#7

Actually we do. Watch the anime short Blade Runner 2022 Blackout:


#8

I feel like more than a sequel, it was an extended fan tribute, made by people who, as a committee, didn’t really understand the first movie.

which version of the first movie?


#9

Indeed, they clearly established in the first Blade Runner that their replicant-growing tech didn’t equate a cure for all human ailments. Sebastian had a genetic aging disorder and Gaff walked with a cane.


#10

In a series of films where the “eyes” are a huge motif and a part of the story…why wouldn’t this character have something wrong with his eyes? Also mirrors back to the first one: Tyrell with his coke bottle lenses (and that Batty killed him by gouging his eyes out)


#11

We don’t know because they don’t know. Not a hole, a plot device. The audience has the same level of ignorance as the character in this case. We can assume it is big corporate muckety-muck but it’s just supposition. Corporations gonna do what Corporations gonna do. Probably covering up something but “Oh well, nothing we can do about it.”


#12

I agree that Wallace’s eye’s aren’t a plot hole, since they have nothing to do with the plot. In fact, Wallace himself doesn’t seem to have much to do with the plot; he’s less a character than part of the scenery. As such, he can be using spooky drone eyes for whatever reason the richest man on Earth (and probably the Colonies) might decide to forgo mere replicant eyes for remote-controlled, multi-spectral, multi-viewpoint drones.


#13

Also, what’s with the smug pride of “getting” the first movie?

First movie was a future noir film with lots of smoky, dark rooms.

Second movie went for a tone shift and a genre shift.


#14

Point of order: Though there are many similarities with our world the Blade Runner films are clearly not set in our timeline (for example, no one had cell phones in 2019 and Pan Am was still a thriving company in 2049). Perhaps in that universe the giant naked statues were built in the 1970s.


#16

I loved creepy Jared in that. Here’s the third short:


#17

I think that’s a very strong, reasonable criticism. That scene’s misogyny serves no purpose except as misogyny.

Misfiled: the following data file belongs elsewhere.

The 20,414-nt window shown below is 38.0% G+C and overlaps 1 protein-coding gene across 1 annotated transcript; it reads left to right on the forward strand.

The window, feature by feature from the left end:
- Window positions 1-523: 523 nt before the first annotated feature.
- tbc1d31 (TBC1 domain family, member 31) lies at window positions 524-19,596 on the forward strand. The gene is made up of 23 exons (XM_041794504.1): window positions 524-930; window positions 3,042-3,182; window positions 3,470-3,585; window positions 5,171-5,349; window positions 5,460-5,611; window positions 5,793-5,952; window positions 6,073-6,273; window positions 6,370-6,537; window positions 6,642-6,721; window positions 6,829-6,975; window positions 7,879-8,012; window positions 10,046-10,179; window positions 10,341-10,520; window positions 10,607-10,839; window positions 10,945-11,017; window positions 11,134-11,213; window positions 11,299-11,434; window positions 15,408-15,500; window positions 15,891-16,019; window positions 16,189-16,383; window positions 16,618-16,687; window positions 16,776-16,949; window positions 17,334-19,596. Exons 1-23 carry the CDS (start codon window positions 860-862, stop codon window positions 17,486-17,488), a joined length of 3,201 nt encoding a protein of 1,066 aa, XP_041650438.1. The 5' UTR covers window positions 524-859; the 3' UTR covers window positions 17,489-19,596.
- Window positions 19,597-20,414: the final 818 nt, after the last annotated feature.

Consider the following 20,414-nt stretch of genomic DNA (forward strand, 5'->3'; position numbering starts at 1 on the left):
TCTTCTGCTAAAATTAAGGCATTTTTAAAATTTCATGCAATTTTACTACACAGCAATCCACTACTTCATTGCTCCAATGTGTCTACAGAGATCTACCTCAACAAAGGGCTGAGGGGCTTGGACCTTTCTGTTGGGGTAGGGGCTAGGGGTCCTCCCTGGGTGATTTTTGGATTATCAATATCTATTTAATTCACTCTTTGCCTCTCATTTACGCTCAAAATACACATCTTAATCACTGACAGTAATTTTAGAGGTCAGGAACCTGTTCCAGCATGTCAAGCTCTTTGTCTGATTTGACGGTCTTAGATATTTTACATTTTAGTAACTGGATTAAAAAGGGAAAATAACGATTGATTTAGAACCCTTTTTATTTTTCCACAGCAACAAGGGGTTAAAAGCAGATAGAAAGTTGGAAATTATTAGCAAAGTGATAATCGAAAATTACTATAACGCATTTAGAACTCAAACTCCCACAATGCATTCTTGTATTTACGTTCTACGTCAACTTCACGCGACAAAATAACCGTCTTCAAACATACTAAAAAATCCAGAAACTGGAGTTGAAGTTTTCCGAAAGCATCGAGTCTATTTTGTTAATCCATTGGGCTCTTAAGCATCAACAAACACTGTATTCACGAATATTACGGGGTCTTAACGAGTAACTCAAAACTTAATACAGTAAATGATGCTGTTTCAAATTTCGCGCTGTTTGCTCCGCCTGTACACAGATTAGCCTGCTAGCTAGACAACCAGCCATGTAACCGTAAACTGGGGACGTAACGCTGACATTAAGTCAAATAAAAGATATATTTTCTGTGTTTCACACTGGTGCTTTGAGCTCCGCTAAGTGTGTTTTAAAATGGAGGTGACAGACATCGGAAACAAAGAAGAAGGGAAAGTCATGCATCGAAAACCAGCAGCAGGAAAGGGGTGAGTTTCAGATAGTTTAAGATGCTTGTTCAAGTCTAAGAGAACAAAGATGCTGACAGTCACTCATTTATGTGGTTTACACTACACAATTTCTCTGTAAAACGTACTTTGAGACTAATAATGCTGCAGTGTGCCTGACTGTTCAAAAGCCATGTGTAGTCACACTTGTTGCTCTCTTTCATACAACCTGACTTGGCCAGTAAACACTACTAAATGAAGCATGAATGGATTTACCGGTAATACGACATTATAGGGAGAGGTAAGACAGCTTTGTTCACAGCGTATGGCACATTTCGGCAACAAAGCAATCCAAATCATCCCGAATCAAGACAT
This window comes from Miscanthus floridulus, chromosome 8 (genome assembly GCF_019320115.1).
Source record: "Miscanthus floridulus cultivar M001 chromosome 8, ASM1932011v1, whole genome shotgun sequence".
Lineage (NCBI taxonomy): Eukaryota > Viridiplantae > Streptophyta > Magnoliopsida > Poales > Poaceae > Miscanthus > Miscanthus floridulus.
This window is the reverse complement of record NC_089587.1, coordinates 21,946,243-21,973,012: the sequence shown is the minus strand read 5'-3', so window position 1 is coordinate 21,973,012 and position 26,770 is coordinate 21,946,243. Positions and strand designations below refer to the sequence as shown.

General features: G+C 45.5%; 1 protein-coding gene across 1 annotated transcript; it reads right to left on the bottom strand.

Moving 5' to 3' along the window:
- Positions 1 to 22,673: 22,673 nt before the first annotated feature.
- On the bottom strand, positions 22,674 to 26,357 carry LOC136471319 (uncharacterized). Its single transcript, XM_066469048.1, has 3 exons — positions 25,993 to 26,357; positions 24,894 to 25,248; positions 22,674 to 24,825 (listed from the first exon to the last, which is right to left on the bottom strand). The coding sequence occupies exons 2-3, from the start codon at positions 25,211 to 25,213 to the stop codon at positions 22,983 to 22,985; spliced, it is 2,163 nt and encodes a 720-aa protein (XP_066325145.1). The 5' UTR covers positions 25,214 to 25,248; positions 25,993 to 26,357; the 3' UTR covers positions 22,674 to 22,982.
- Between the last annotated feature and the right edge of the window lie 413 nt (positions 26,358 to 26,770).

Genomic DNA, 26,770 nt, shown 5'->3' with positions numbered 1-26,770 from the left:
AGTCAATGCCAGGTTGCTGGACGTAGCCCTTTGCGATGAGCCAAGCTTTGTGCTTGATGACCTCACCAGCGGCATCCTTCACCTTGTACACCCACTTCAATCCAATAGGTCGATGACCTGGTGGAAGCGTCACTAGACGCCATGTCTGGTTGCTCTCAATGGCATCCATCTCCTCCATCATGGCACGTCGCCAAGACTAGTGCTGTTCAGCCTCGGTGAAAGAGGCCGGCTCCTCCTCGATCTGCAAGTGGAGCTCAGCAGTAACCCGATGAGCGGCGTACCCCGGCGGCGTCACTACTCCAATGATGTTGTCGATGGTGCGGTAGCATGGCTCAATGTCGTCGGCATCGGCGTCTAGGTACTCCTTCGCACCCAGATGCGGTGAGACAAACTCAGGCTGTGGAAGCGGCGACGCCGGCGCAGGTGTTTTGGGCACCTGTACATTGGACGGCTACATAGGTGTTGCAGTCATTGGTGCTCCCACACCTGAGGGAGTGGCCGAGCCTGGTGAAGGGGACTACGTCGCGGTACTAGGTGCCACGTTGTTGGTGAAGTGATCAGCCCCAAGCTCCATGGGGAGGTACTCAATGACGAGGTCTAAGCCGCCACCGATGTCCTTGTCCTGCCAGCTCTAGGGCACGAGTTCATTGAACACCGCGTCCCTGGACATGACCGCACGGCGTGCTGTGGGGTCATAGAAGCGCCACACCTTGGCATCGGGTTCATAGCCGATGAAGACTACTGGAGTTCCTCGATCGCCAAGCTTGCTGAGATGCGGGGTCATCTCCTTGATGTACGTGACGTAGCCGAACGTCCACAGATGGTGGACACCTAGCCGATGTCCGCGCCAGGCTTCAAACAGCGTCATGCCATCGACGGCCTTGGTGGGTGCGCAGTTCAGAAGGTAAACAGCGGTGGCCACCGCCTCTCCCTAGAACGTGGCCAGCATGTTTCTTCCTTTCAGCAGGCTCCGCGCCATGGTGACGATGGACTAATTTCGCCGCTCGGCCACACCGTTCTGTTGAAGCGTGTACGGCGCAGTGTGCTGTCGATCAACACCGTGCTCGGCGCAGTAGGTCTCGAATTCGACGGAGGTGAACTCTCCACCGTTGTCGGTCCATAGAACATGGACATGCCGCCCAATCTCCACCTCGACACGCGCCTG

I also think the filmmakers could have given some of the meatier roles to actors of color. It’s just ridiculous that they didn’t.

Many of Zawinski’s other criticisms, however, are only reasonable if you expect Blade Runner 2049 to make sense. I don’t believe that’s a reasonable expectation. The film is just eye-candy; intellectually, it’s a joke (not the funny kind, the sad kind). They’re fine criticisms, but I think it’s silly to expect so much from the movie.


#18

One thing that struck me about 2049 was that nearly every single casting decision was the most boring one available. If they had changed the gender of any single character, I think that would have been the more interesting choice in every case - if they could have kept the script and acting otherwise similar (e.g. making K’s boss a man would have been more interesting only if they’d also kept the sexual tension between them).


#19

Where was this depth of criticism for MMFR? Some of the same arguments apply, but MMFR seemed to generate endless defense of critical analysis.


#20

I thought it was continuing the references to eyes and vision that the first Blade Runner movie had made. Dr. Tyrell had those coke-bottle glasses indicating poor eyesight. Roy Batty made a comment about “if only you could see what I’ve seen with your eyes” to Hannibal Chew, the Tyrell eye designer. The Tears in Rain speech was all about what Roy had seen. The Voight-Kampff test measures fluctuation of the pupil and involuntary dilation of the iris. In 2049, the replicants have a serial number under their right eye. I’m sure there are more I’m not thinking of at the moment.

ETA: Oh duh - how Roy kills Dr. Tyrell…


#21

I’ll have to watch it again, but I don’t remember any sexual tension between K and his boss.